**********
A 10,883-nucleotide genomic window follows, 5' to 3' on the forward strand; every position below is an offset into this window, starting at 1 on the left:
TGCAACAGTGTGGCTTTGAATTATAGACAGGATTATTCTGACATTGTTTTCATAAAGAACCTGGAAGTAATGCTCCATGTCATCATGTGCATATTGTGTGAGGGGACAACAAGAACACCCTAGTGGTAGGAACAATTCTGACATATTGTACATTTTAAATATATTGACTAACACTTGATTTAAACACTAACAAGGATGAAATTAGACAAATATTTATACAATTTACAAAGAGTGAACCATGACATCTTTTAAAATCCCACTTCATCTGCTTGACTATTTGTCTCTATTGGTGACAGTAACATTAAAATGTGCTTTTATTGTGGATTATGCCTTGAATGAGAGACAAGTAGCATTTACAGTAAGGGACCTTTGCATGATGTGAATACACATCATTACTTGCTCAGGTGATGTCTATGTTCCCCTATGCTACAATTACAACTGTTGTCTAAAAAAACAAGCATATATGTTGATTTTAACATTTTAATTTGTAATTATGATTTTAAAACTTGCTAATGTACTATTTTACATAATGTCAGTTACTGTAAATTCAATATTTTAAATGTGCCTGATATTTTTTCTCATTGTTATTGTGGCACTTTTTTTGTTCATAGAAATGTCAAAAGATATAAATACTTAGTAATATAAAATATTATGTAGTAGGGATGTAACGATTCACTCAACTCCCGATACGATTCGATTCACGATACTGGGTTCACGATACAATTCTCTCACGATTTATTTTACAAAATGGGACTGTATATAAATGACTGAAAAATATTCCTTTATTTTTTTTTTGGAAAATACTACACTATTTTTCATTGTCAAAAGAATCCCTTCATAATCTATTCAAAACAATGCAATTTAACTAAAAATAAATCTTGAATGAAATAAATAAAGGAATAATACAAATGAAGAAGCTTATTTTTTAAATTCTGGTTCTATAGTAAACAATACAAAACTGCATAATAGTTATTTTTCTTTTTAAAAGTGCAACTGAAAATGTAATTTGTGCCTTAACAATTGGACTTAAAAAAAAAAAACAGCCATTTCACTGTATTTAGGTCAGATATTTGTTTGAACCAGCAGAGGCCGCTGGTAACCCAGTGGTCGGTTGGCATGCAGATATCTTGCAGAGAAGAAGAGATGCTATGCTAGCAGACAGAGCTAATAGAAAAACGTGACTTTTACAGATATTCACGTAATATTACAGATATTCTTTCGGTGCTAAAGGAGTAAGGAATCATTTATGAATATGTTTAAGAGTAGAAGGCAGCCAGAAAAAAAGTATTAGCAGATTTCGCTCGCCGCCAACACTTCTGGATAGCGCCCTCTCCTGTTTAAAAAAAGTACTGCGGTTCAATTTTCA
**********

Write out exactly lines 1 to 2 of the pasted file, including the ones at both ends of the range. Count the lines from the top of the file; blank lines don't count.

A 10,883-nucleotide genomic window follows, 5' to 3' on the forward strand; every position below is an offset into this window, starting at 1 on the left:
TGCAACAGTGTGGCTTTGAATTATAGACAGGATTATTCTGACATTGTTTTCATAAAGAACCTGGAAGTAATGCTCCATGTCATCATGTGCATATTGTGTGAGGGGACAACAAGAACACCCTAGTGGTAGGAACAATTCTGACATATTGTACATTTTAAATATATTGACTAACACTTGATTTAAACACTAACAAGGATGAAATTAGACAAATATTTATACAATTTACAAAGAGTGAACCATGACATCTTTTAAAATCCCACTTCATCTGCTTGACTATTTGTCTCTATTGGTGACAGTAACATTAAAATGTGCTTTTATTGTGGATTATGCCTTGAATGAGAGACAAGTAGCATTTACAGTAAGGGACCTTTGCATGATGTGAATACACATCATTACTTGCTCAGGTGATGTCTATGTTCCCCTATGCTACAATTACAACTGTTGTCTAAAAAAACAAGCATATATGTTGATTTTAACATTTTAATTTGTAATTATGATTTTAAAACTTGCTAATGTACTATTTTACATAATGTCAGTTACTGTAAATTCAATATTTTAAATGTGCCTGATATTTTTTCTCATTGTTATTGTGGCACTTTTTTTGTTCATAGAAATGTCAAAAGATATAAATACTTAGTAATATAAAATATTATGTAGTAGGGATGTAACGATTCACTCAACTCCCGATACGATTCGATTCACGATACTGGGTTCACGATACAATTCTCTCACGATTTATTTTACAAAATGGGACTGTATATAAATGACTGAAAAATATTCCTTTATTTTTTTTTTGGAAAATACTACACTATTTTTCATTGTCAAAAGAATCCCTTCATAATCTATTCAAAACAATGCAATTTAACTAAAAATAAATCTTGAATGAAATAAATAAAGGAATAATACAAATGAAGAAGCTTATTTTTTAAATTCTGGTTCTATAGTAAACAATACAAAACTGCATAATAGTTATTTTTCTTTTTAAAAGTGCAACTGAAAATGTAATTTGTGCCTTAACAATTGGACTTAAAAAAAAAAAACAGCCATTTCACTGTATTTAGGTCAGATATTTGTTTGAACCAGCAGAGGCCGCTGGTAACCCAGTGGTCGGTTGGCATGCAGATATCTTGCAGAGAAGAAGAGATGCTATGCTAGCAGACAGAGCTAATAGAAAAACGTGACTTTTACAGATATTCACGTAATATTACAGATATTCTTTCGGTGCTAAAGGAGTAAGGAATCATTTATGAATATGTTTAAGAGTAGAAGGCAGCCAGAAAAAAAGTATTAGCAGATTTCGCTCGCCGCCAACACTTCTGGATAGCGCCCTCTCCTGTTTAAAAAAAGTACTGCGGTTCAATTTTCA